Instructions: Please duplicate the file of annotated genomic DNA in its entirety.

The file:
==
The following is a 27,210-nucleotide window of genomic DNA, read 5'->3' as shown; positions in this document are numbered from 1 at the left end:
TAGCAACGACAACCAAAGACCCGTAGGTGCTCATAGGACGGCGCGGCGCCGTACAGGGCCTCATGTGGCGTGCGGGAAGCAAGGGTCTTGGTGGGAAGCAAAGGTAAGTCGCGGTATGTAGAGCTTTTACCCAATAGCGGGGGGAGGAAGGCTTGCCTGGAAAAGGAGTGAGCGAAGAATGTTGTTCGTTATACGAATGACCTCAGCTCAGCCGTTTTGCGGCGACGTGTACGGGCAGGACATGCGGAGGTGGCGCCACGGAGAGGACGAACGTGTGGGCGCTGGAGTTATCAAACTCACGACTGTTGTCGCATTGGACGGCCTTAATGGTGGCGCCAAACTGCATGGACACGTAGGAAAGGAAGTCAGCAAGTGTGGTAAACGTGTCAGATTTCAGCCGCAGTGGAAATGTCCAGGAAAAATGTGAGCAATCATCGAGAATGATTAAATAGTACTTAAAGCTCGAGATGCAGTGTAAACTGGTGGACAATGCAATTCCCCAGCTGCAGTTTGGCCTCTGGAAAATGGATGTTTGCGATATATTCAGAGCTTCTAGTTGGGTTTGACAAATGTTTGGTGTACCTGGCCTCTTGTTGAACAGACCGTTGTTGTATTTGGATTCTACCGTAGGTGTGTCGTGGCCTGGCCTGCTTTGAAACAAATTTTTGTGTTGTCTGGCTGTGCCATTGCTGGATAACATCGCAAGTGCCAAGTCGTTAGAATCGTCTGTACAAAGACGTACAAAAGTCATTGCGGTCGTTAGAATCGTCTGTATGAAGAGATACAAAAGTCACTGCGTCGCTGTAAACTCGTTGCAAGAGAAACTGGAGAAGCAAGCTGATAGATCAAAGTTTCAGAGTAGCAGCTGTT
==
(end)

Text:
The following is a 27,210-nucleotide window of genomic DNA, read 5'->3' as shown; positions in this document are numbered from 1 at the left end:
TAGCAACGACAACCAAAGACCCGTAGGTGCTCATAGGACGGCGCGGCGCCGTACAGGGCCTCATGTGGCGTGCGGGAAGCAAGGGTCTTGGTGGGAAGCAAAGGTAAGTCGCGGTATGTAGAGCTTTTACCCAATAGCGGGGGGAGGAAGGCTTGCCTGGAAAAGGAGTGAGCGAAGAATGTTGTTCGTTATACGAATGACCTCAGCTCAGCCGTTTTGCGGCGACGTGTACGGGCAGGACATGCGGAGGTGGCGCCACGGAGAGGACGAACGTGTGGGCGCTGGAGTTATCAAACTCACGACTGTTGTCGCATTGGACGGCCTTAATGGTGGCGCCAAACTGCATGGACACGTAGGAAAGGAAGTCAGCAAGTGTGGTAAACGTGTCAGATTTCAGCCGCAGTGGAAATGTCCAGGAAAAATGTGAGCAATCATCGAGAATGATTAAATAGTACTTAAAGCTCGAGATGCAGTGTAAACTGGTGGACAATGCAATTCCCCAGCTGCAGTTTGGCCTCTGGAAAATGGATGTTTGCGATATATTCAGAGCTTCTAGTTGGGTTTGACAAATGTTTGGTGTACCTGGCCTCTTGTTGAACAGACCGTTGTTGTATTTGGATTCTACCGTAGGTGTGTCGTGGCCTGGCCTGCTTTGAAACAAATTTTTGTGTTGTCTGGCTGTGCCATTGCTGGATAACATCGCAAGTGCCAAGTCGTTAGAATCGTCTGTACAAAGACGTACAAAAGTCATTGCGGTCGTTAGAATCGTCTGTATGAAGAGATACAAAAGTCACTGCGTCGCTGTAAACTCGTTGCAAGAGAAACTGGAGAAGCAAGCTGATAGATCAAAGTTTCAGAGTAGCAGCTGTT